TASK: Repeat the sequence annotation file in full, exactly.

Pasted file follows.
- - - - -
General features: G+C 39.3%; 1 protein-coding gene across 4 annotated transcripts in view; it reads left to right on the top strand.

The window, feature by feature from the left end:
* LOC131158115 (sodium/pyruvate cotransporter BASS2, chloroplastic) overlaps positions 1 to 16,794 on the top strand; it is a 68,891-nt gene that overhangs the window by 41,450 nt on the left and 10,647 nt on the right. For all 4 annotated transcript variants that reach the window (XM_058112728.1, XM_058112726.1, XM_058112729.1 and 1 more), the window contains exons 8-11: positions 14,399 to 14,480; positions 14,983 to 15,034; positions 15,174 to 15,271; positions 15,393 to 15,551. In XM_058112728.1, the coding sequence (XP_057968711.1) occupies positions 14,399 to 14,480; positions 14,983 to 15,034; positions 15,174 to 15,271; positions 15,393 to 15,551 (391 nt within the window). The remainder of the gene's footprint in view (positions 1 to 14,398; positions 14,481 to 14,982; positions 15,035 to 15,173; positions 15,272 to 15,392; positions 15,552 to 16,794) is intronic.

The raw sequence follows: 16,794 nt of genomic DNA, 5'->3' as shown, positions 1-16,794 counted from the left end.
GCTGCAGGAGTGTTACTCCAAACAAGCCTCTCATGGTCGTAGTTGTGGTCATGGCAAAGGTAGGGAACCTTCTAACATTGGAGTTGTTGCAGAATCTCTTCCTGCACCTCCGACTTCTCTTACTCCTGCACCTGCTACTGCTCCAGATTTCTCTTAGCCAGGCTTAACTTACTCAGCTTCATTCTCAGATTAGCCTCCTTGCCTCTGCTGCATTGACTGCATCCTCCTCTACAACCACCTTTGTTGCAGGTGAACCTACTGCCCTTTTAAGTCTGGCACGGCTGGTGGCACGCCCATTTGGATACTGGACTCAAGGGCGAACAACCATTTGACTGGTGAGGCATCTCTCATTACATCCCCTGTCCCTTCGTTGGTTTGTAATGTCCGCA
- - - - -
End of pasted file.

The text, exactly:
General features: G+C 39.3%; 1 protein-coding gene across 4 annotated transcripts in view; it reads left to right on the top strand.

The window, feature by feature from the left end:
* LOC131158115 (sodium/pyruvate cotransporter BASS2, chloroplastic) overlaps positions 1 to 16,794 on the top strand; it is a 68,891-nt gene that overhangs the window by 41,450 nt on the left and 10,647 nt on the right. For all 4 annotated transcript variants that reach the window (XM_058112728.1, XM_058112726.1, XM_058112729.1 and 1 more), the window contains exons 8-11: positions 14,399 to 14,480; positions 14,983 to 15,034; positions 15,174 to 15,271; positions 15,393 to 15,551. In XM_058112728.1, the coding sequence (XP_057968711.1) occupies positions 14,399 to 14,480; positions 14,983 to 15,034; positions 15,174 to 15,271; positions 15,393 to 15,551 (391 nt within the window). The remainder of the gene's footprint in view (positions 1 to 14,398; positions 14,481 to 14,982; positions 15,035 to 15,173; positions 15,272 to 15,392; positions 15,552 to 16,794) is intronic.

The raw sequence follows: 16,794 nt of genomic DNA, 5'->3' as shown, positions 1-16,794 counted from the left end.
GCTGCAGGAGTGTTACTCCAAACAAGCCTCTCATGGTCGTAGTTGTGGTCATGGCAAAGGTAGGGAACCTTCTAACATTGGAGTTGTTGCAGAATCTCTTCCTGCACCTCCGACTTCTCTTACTCCTGCACCTGCTACTGCTCCAGATTTCTCTTAGCCAGGCTTAACTTACTCAGCTTCATTCTCAGATTAGCCTCCTTGCCTCTGCTGCATTGACTGCATCCTCCTCTACAACCACCTTTGTTGCAGGTGAACCTACTGCCCTTTTAAGTCTGGCACGGCTGGTGGCACGCCCATTTGGATACTGGACTCAAGGGCGAACAACCATTTGACTGGTGAGGCATCTCTCATTACATCCCCTGTCCCTTCGTTGGTTTGTAATGTCCGCA